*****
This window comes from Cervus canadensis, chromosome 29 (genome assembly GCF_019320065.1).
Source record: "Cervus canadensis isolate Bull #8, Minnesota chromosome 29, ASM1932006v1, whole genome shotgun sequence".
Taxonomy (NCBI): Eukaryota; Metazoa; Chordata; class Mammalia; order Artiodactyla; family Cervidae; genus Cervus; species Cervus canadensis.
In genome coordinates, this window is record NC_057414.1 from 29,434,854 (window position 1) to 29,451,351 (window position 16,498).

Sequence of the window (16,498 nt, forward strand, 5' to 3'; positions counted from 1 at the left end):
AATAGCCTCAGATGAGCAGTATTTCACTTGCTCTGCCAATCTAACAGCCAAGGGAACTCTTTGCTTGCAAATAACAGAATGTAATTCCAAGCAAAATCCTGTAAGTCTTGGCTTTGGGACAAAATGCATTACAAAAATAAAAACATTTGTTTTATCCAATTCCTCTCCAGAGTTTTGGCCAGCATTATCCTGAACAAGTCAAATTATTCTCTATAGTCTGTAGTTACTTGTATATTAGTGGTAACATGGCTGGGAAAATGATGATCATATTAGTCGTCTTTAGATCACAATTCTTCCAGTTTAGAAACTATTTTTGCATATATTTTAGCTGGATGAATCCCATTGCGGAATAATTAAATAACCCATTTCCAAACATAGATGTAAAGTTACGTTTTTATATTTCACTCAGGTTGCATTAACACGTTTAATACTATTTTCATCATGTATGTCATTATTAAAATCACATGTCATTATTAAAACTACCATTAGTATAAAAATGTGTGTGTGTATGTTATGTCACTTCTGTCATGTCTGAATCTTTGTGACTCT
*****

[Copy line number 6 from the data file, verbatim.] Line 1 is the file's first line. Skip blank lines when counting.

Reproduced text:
AATAGCCTCAGATGAGCAGTATTTCACTTGCTCTGCCAATCTAACAGCCAAGGGAACTCTTTGCTTGCAAATAACAGAATGTAATTCCAAGCAAAATCCTGTAAGTCTTGGCTTTGGGACAAAATGCATTACAAAAATAAAAACATTTGTTTTATCCAATTCCTCTCCAGAGTTTTGGCCAGCATTATCCTGAACAAGTCAAATTATTCTCTATAGTCTGTAGTTACTTGTATATTAGTGGTAACATGGCTGGGAAAATGATGATCATATTAGTCGTCTTTAGATCACAATTCTTCCAGTTTAGAAACTATTTTTGCATATATTTTAGCTGGATGAATCCCATTGCGGAATAATTAAATAACCCATTTCCAAACATAGATGTAAAGTTACGTTTTTATATTTCACTCAGGTTGCATTAACACGTTTAATACTATTTTCATCATGTATGTCATTATTAAAATCACATGTCATTATTAAAACTACCATTAGTATAAAAATGTGTGTGTGTATGTTATGTCACTTCTGTCATGTCTGAATCTTTGTGACTCT